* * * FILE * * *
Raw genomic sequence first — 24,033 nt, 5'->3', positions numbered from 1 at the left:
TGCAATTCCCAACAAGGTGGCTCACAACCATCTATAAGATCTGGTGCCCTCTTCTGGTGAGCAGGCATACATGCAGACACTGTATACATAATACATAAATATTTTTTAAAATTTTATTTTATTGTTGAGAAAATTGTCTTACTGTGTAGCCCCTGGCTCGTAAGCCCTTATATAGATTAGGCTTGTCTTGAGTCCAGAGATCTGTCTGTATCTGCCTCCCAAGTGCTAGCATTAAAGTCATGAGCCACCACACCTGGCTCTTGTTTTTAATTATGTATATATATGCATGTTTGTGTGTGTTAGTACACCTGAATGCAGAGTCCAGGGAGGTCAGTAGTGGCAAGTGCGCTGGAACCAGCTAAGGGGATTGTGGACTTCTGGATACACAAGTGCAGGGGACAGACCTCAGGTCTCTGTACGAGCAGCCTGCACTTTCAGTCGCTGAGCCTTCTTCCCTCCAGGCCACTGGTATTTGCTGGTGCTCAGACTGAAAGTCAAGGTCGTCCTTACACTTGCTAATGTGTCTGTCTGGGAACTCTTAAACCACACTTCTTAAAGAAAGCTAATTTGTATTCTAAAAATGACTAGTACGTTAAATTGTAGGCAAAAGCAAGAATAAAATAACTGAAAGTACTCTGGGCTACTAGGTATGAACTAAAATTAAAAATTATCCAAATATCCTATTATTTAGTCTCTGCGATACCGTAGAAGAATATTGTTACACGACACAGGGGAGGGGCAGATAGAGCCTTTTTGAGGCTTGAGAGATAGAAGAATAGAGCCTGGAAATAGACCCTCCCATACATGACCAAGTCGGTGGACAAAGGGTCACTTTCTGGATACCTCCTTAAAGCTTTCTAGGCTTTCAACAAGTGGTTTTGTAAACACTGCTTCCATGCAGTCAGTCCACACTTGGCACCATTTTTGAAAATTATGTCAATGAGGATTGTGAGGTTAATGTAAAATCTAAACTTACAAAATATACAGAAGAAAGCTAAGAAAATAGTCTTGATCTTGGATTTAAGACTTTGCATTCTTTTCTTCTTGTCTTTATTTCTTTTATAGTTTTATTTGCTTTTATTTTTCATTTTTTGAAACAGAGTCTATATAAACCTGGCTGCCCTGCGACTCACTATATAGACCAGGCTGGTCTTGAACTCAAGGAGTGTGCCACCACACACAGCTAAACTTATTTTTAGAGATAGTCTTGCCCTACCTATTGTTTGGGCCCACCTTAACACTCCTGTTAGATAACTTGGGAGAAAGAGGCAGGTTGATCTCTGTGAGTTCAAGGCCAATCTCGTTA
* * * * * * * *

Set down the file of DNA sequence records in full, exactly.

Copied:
Raw genomic sequence first — 24,033 nt, 5'->3', positions numbered from 1 at the left:
TGCAATTCCCAACAAGGTGGCTCACAACCATCTATAAGATCTGGTGCCCTCTTCTGGTGAGCAGGCATACATGCAGACACTGTATACATAATACATAAATATTTTTTAAAATTTTATTTTATTGTTGAGAAAATTGTCTTACTGTGTAGCCCCTGGCTCGTAAGCCCTTATATAGATTAGGCTTGTCTTGAGTCCAGAGATCTGTCTGTATCTGCCTCCCAAGTGCTAGCATTAAAGTCATGAGCCACCACACCTGGCTCTTGTTTTTAATTATGTATATATATGCATGTTTGTGTGTGTTAGTACACCTGAATGCAGAGTCCAGGGAGGTCAGTAGTGGCAAGTGCGCTGGAACCAGCTAAGGGGATTGTGGACTTCTGGATACACAAGTGCAGGGGACAGACCTCAGGTCTCTGTACGAGCAGCCTGCACTTTCAGTCGCTGAGCCTTCTTCCCTCCAGGCCACTGGTATTTGCTGGTGCTCAGACTGAAAGTCAAGGTCGTCCTTACACTTGCTAATGTGTCTGTCTGGGAACTCTTAAACCACACTTCTTAAAGAAAGCTAATTTGTATTCTAAAAATGACTAGTACGTTAAATTGTAGGCAAAAGCAAGAATAAAATAACTGAAAGTACTCTGGGCTACTAGGTATGAACTAAAATTAAAAATTATCCAAATATCCTATTATTTAGTCTCTGCGATACCGTAGAAGAATATTGTTACACGACACAGGGGAGGGGCAGATAGAGCCTTTTTGAGGCTTGAGAGATAGAAGAATAGAGCCTGGAAATAGACCCTCCCATACATGACCAAGTCGGTGGACAAAGGGTCACTTTCTGGATACCTCCTTAAAGCTTTCTAGGCTTTCAACAAGTGGTTTTGTAAACACTGCTTCCATGCAGTCAGTCCACACTTGGCACCATTTTTGAAAATTATGTCAATGAGGATTGTGAGGTTAATGTAAAATCTAAACTTACAAAATATACAGAAGAAAGCTAAGAAAATAGTCTTGATCTTGGATTTAAGACTTTGCATTCTTTTCTTCTTGTCTTTATTTCTTTTATAGTTTTATTTGCTTTTATTTTTCATTTTTTGAAACAGAGTCTATATAAACCTGGCTGCCCTGCGACTCACTATATAGACCAGGCTGGTCTTGAACTCAAGGAGTGTGCCACCACACACAGCTAAACTTATTTTTAGAGATAGTCTTGCCCTACCTATTGTTTGGGCCCACCTTAACACTCCTGTTAGATAACTTGGGAGAAAGAGGCAGGTTGATCTCTGTGAGTTCAAGGCCAATCTCGTTA